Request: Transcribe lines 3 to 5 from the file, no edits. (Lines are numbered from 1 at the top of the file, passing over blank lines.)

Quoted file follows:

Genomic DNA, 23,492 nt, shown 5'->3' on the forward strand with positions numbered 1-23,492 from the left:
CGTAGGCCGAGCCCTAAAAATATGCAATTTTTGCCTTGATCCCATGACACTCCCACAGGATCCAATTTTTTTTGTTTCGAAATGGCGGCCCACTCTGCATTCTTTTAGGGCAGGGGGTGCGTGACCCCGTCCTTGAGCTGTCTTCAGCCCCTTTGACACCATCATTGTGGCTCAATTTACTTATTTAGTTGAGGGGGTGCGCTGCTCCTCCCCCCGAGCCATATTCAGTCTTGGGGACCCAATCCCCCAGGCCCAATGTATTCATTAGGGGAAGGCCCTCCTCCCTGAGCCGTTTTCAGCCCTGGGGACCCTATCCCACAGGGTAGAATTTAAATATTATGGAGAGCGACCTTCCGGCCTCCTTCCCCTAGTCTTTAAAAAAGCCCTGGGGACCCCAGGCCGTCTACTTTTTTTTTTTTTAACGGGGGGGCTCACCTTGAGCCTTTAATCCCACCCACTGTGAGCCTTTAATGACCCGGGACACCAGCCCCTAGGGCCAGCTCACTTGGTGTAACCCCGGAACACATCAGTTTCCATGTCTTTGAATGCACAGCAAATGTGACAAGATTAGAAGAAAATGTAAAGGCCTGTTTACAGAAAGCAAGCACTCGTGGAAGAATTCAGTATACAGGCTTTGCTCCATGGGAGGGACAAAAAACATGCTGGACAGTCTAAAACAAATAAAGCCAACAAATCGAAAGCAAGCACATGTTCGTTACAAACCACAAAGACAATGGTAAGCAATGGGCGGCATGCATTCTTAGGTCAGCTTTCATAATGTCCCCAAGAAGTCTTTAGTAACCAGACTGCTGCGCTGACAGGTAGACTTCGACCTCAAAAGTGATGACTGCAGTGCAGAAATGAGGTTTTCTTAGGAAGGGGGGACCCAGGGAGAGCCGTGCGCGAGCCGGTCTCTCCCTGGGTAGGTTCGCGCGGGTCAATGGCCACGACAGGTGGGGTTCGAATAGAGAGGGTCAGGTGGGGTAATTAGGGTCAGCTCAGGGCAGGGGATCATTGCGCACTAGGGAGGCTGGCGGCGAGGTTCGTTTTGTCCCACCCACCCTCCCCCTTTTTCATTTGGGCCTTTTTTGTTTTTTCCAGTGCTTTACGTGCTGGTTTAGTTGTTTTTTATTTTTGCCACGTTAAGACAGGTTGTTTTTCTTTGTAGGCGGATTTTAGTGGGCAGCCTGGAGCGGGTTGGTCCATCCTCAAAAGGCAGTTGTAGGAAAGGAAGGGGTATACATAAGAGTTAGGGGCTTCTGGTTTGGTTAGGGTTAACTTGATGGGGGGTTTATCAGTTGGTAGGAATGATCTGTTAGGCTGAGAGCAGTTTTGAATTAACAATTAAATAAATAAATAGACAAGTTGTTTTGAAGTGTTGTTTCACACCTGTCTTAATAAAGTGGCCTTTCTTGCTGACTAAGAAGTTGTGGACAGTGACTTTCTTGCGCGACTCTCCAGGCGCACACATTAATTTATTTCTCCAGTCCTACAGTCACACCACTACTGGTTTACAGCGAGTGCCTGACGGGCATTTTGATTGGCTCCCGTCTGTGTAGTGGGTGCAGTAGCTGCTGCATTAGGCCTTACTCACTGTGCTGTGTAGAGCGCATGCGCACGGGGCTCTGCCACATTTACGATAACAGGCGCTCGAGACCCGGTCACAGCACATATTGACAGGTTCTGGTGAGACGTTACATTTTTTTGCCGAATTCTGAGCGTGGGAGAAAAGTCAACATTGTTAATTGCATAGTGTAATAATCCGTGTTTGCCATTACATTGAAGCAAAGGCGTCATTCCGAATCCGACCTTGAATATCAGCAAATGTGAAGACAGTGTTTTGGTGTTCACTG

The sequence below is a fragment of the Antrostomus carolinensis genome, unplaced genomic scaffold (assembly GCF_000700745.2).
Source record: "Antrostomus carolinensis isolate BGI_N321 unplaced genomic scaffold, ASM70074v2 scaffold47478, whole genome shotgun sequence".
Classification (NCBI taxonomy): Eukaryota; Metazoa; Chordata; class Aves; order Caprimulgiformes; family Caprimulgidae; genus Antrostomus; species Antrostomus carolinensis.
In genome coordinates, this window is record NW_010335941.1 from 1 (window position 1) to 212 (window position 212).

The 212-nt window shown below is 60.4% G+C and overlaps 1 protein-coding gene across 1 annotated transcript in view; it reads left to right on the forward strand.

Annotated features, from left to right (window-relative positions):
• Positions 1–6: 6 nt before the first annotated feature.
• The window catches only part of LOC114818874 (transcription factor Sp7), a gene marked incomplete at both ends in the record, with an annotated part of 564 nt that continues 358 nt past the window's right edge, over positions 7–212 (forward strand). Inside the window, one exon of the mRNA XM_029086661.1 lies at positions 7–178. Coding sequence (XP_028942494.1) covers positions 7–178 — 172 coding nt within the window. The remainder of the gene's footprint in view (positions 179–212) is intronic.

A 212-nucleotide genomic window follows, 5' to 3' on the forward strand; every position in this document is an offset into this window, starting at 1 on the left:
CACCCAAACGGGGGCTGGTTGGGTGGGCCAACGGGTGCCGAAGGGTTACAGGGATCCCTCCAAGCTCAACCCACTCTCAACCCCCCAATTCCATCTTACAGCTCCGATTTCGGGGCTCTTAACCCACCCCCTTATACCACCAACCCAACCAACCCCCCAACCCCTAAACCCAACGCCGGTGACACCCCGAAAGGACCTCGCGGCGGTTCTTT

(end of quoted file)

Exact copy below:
The sequence below is a fragment of the Antrostomus carolinensis genome, unplaced genomic scaffold (assembly GCF_000700745.2).
Source record: "Antrostomus carolinensis isolate BGI_N321 unplaced genomic scaffold, ASM70074v2 scaffold47478, whole genome shotgun sequence".
Classification (NCBI taxonomy): Eukaryota; Metazoa; Chordata; class Aves; order Caprimulgiformes; family Caprimulgidae; genus Antrostomus; species Antrostomus carolinensis.